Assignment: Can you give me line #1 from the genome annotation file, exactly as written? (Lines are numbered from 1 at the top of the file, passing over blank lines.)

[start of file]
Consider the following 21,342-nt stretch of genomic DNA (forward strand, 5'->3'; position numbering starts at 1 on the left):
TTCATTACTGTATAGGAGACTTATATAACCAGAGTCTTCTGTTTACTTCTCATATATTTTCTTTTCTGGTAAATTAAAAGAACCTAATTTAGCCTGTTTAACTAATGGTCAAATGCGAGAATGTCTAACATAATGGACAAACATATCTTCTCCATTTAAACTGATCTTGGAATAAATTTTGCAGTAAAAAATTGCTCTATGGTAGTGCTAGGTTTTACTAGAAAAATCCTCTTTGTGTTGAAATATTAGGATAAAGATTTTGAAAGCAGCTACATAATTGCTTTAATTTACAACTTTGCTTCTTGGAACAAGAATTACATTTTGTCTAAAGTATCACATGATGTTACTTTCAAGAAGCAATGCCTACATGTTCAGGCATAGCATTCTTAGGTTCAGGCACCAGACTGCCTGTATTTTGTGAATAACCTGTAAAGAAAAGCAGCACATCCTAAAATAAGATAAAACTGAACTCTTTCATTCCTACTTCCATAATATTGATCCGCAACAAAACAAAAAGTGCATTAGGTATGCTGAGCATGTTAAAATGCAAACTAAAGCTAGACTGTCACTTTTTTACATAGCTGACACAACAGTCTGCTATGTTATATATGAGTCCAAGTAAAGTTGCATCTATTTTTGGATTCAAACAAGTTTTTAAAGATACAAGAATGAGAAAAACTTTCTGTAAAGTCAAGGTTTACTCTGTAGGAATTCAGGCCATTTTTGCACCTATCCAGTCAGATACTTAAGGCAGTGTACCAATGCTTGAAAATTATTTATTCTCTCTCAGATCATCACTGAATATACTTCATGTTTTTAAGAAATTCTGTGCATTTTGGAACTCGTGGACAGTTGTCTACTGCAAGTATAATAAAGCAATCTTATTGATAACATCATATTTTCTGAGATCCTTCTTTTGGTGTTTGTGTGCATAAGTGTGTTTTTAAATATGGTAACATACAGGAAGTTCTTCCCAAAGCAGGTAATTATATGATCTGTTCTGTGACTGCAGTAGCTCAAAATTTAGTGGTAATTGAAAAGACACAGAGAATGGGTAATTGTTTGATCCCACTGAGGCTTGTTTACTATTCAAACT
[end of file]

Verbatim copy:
Consider the following 21,342-nt stretch of genomic DNA (forward strand, 5'->3'; position numbering starts at 1 on the left):